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Attracting Fish & Fowl

Matthew Olson
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The past two years have been unique, allowing homeowners to spend more time in their backyards. Extra time at home allowed many people to observe nature in their yard for the first time. As a result, consumers are interested in finding more ways to attract wildlife to their yards.

A growing interest in backyard wildlife presents an opportunity for retailers to connect with consumers through providing products that encourage habitats for birds, fish and other wildlife.

Creating a Bird Haven

The pandemic sparked interest in backyard birding among people of all ages. You can find birds almost anywhere, but homeowners want more than the occasional bird passing through the yard. They want to create a backyard habitat that attracts various birds and provides shelter, food and water.

Pictured: Small ponds can be a great choice to attract wildlife and enjoy Koi or other pond fish species.

Bird feeders are an effective way to attract birds, as they provide an easy source of food. I spoke with Cristin Smith, the Director of Product and Marketing at Nature’s Way, near Cleveland. She emphasizes that homeowners want to observe many types of birds.

“Consumers want to attract a wide variety of birds with a single feeder,” she says. Seed blends attract various birds, but this creates a mess when birds try to access their favorite seed. Black oil sunflowers appeal to many types of birds without the mess. As retailers, we need to educate customers in a way that’s easy to understand.

“We pride ourselves in educational packaging. We call out the features and benefits, and why they’re important,” Cristin notes. “Somebody new to the bird category may not understand why they need a certain seed in a feeder. Consumers want to know what birds they can attract with different feeders.”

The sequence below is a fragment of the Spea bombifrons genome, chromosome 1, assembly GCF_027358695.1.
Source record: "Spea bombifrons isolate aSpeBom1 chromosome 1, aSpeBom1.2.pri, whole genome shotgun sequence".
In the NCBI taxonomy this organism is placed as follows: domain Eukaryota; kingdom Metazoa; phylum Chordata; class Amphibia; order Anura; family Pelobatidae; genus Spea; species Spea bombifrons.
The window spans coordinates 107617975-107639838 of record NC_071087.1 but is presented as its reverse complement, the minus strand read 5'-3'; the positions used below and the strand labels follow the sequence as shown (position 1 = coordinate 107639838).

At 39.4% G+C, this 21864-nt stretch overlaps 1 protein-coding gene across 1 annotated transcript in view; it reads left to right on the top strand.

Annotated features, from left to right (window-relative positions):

According to an industry survey, the typical birder has three to four feeders. “Typically, customers are looking for one to two feeders that attract a wide variety of birds and one to two that are more specialized, like hummingbird feeders,” Cristin says.

Feeders come in many shapes, allowing homeowners to try different types of feeders. “For beginning birders, we like to recommend a tray feeder. It enables you to use a wider variety of seeds if you want to experiment,” she says.

Tray feeders provide more space to attract larger birds, like mourning doves. “Hopper feeders with suet cages are nice because they offer various feed options,” she adds.

Feeding birds is beneficial throughout the year, but winter is essential. Natural food sources are scarce then, making it difficult for birds to maintain the energy needed to survive the cold weather. Early spring is crucial as well, for when the birds are coming back from migration and need to fuel up quickly.

Another way to help birds in winter is by providing a source of water, like a heated birdbath. “It’s important in the summer months, but a water source is also important during winter,” Cristin says.

Adding Natives to the Mix

Attracting birds is more than using feeders. The surrounding landscape plays a vital role in creating bird habitat. Birds receive only 25% of their nutrition from feeders, meaning they rely on natural food sources outside the feeder.